In sales, the more things change, the more they stay the same


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It’s often fashionable in today’s business world to talk about how fast things are changing. Technology is definitely transforming many aspects of how people do business, but many sales industry commentators make the mistake of getting too caught up in talking about technology. It’s easy to forget that the foundation of every sale is still a fundamental and age-old element: a human relationship.

Yes, we have a lot of amazing technological tools available today that assist the daily work of building customer relationships and making sales. There are customer relationship management systems that make it easier to track every customer interaction and archive the shared organizational memory of every client account. Now more than ever, it’s possible for every member of the sales team to be on the same page and have access to the same information when building client relationships, doing sales research, and identifying the right decision makers within a prospective client’s organization. Social media makes it possible to quickly crowdsource ideas, get feedback from customers, and gauge the pulse of public opinion about your industry, your brand or your product.

It’s quicker and easier than ever before to communicate and collaborate with clients via online video conference or by sharing files in the cloud; business moves faster than ever because it’s easier and cheaper than ever before to store and share crucial business data.

Best of all, most of these sales-related technologies are affordable and easy to use – leveling the playing field for companies of all sizes. Merely having access to the right technology is no longer a competitive advantage in sales. Technology is great, but technology will only be helpful as far as your customer relationships will go.

According to a 2013 Gartner study of B2B technology buyers, 56 percent of buyers said that direct interaction with the IT solutions provider was of “high importance,” and 42 percent said that it was of “medium importance.” This is a sure sign that sales people’s skills in building customer relationships still matter! But the challenge for sales people is that, along with the technology changes, the sales process has changed as well. Customers still need sales people, but they need a different level of interaction with sales people at different stages of the sales process. Customers are doing more of their own research and getting more transparent information about products and pricing. This makes the sales person’s job different, but still highly necessary – and it’s all (still) about building relationships.

Here are a few ideas for how sales teams can adapt to the changing rules of the sales game:

Meet your customers where they are.

One of the big changes of the past few years is that customers are doing more of their own research online. Before your sales team talks to a customer, that customer might have already found your company website, read about your product or service, and started to do some comparative analysis of your competitors. Customers might know more about your company than they used to. This means that your sales people need to adapt. Don’t assume that your customers need a full “sales pitch” or a lengthy, detailed introduction. The Gartner survey found that sales presentations rank as the 5th most influential marketing activity for B2B buyers – this means that too many sales teams are offering sales presentations that are too “salesy” and not relevant enough to the customer’s needs. Instead of giving a “generic” sales presentation that is all about your company, go deeper and offer a customized sales presentation that is all about the customer’s specific needs.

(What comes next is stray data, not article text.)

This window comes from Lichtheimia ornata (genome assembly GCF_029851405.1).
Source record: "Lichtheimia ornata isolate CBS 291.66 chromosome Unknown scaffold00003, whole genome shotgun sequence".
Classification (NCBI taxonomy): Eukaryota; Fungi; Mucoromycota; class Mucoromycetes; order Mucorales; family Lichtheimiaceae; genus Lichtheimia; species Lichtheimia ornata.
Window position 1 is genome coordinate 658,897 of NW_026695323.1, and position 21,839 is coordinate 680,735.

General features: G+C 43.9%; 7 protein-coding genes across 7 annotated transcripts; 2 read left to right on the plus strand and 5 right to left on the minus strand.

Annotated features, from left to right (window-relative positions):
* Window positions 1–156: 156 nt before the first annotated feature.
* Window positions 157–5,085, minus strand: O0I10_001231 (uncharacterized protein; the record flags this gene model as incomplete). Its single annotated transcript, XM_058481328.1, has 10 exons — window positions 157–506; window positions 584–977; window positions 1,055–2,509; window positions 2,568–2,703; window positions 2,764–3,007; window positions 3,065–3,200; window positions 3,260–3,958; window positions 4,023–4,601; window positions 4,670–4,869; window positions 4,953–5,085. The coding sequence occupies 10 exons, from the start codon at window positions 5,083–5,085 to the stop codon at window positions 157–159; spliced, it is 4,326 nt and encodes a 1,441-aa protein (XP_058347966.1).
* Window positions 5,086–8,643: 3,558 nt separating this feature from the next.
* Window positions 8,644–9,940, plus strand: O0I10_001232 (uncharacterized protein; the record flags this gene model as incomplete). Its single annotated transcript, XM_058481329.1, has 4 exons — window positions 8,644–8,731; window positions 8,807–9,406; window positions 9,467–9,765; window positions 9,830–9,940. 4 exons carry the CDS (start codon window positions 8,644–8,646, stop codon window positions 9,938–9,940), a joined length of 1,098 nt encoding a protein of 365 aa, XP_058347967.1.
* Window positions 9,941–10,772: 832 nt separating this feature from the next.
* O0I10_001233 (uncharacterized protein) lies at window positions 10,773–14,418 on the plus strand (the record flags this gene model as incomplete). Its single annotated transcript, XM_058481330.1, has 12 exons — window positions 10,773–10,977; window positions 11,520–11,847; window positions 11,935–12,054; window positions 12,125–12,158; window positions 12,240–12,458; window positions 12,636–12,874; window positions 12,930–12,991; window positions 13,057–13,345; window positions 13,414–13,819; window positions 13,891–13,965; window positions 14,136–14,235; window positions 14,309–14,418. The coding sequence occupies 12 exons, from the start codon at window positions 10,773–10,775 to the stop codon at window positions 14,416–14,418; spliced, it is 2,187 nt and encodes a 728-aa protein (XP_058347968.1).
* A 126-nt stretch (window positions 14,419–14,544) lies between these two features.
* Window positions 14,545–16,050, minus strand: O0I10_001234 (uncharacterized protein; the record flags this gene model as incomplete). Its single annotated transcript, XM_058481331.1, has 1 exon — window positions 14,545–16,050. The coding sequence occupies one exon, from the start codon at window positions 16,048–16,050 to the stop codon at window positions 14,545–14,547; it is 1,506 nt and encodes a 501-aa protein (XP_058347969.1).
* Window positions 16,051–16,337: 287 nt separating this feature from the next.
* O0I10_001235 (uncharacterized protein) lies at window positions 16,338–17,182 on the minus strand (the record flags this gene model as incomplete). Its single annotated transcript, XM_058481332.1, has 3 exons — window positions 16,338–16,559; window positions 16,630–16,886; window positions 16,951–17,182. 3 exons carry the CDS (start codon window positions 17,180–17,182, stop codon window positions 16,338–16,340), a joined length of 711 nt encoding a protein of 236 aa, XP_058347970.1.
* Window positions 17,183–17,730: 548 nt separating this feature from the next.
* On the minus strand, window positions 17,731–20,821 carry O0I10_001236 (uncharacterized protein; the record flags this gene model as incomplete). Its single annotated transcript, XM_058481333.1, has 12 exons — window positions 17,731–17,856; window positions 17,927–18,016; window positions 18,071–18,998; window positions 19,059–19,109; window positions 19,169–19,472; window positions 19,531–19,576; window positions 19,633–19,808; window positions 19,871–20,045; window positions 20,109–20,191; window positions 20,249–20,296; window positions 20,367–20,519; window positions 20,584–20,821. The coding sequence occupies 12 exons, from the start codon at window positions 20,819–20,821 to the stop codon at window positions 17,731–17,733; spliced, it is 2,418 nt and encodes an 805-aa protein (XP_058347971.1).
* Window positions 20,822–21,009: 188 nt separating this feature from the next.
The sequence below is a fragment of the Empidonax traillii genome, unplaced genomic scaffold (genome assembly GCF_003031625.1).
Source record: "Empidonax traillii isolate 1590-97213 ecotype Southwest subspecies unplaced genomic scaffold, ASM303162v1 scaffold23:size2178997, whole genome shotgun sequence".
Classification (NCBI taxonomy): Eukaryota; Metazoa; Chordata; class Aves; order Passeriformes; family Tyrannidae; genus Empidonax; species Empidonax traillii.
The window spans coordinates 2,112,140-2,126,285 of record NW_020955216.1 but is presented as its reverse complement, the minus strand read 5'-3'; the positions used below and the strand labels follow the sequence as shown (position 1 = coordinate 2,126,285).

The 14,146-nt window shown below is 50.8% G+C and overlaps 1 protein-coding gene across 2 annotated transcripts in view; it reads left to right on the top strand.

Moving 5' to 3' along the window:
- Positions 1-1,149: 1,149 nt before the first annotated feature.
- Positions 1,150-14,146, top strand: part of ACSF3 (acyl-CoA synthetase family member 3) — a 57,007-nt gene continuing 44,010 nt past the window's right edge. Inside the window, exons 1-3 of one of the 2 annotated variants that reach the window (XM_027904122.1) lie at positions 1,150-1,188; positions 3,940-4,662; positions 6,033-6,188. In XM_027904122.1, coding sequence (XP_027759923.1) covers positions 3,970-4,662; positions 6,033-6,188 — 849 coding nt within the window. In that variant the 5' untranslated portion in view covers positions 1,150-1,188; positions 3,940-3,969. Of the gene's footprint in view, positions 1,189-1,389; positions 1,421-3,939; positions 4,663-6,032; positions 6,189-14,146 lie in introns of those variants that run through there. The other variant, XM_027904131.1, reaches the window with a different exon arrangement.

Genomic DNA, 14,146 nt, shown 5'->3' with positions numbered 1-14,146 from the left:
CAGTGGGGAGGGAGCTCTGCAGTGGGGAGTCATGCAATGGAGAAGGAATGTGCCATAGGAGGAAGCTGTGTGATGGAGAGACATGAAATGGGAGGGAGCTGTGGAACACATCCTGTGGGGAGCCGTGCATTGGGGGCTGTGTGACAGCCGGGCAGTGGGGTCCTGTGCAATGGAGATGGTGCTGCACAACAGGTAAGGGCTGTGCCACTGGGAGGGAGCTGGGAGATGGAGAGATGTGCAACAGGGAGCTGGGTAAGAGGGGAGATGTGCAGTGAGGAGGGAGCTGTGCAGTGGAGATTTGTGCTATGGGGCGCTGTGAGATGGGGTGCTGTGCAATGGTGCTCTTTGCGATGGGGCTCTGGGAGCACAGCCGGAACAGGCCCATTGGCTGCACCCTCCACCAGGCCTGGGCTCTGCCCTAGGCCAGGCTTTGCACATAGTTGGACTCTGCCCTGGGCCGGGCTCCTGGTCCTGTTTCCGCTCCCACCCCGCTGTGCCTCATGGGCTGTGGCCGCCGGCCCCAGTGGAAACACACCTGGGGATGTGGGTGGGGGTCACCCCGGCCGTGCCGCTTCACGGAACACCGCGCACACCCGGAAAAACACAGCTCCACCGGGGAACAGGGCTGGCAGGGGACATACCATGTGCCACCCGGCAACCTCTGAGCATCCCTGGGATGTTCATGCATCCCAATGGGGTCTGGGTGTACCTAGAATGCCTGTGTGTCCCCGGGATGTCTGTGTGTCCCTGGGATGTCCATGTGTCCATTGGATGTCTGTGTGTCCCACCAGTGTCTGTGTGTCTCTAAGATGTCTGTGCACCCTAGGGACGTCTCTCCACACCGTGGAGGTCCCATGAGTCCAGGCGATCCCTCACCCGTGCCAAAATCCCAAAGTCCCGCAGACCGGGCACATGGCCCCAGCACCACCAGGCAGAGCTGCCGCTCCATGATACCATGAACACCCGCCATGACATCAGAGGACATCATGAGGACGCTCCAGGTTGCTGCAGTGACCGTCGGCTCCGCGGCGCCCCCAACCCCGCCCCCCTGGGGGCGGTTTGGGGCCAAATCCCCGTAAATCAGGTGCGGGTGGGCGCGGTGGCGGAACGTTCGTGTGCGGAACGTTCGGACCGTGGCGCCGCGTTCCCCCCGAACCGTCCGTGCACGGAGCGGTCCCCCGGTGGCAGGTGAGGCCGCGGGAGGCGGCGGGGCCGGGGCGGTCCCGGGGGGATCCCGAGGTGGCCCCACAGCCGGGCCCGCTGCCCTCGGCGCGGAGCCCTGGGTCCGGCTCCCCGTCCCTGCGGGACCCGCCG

Get more technical.

The Gartner survey also found that sales people are not always the most influential people in helping a buyer make a decision. 81 percent of respondents said that their most valued interactions in the sales process are with technical experts, not with sales people; only 38 percent said that the sales team added the most value. This means that sales people need to do a better job of coordinating technical resources and learning to “talk the talk” as technically competent industry peers.

Keep doing the “low tech” work of building relationships.

Even with the latest sales technology, there is still a lot of value in the simple activities of calling prospects, asking questions and building relationships. The sales business is still all about building trust and credibility. Technology can help make the journey more efficient, but you still need to have the human element – people still want to do business with people that they like, who they believe have their best interests at heart. No software or piece of sales technology can replace that mysterious, intangible aspect of building relationships.

Technology has changed the sales process (by making it faster) and it’s changed customer interactions (by making customers better informed), but it hasn’t changed the fundamental nature of sales. We still need to build relationships, educate customers, ask good questions, and uncover the customer’s unspoken needs. Technology can help us get a foot in the door faster than before, but there still needs to be a real person in the conversation to help win the client’s confidence. Even as technology continues to grow, the sales business will still be perhaps the most human business of all.

Al Davidson
Al Davidson is the founder of Strategic Sales & Marketing, a "leading light" among lead generation companies, delivering B2B lead generation and b2b appointment setting services for clients ranging from local small businesses to the Fortune 100. Since 1989, the company's sales agents have generated over 7 million sales leads, and created millions of dollars for clients.


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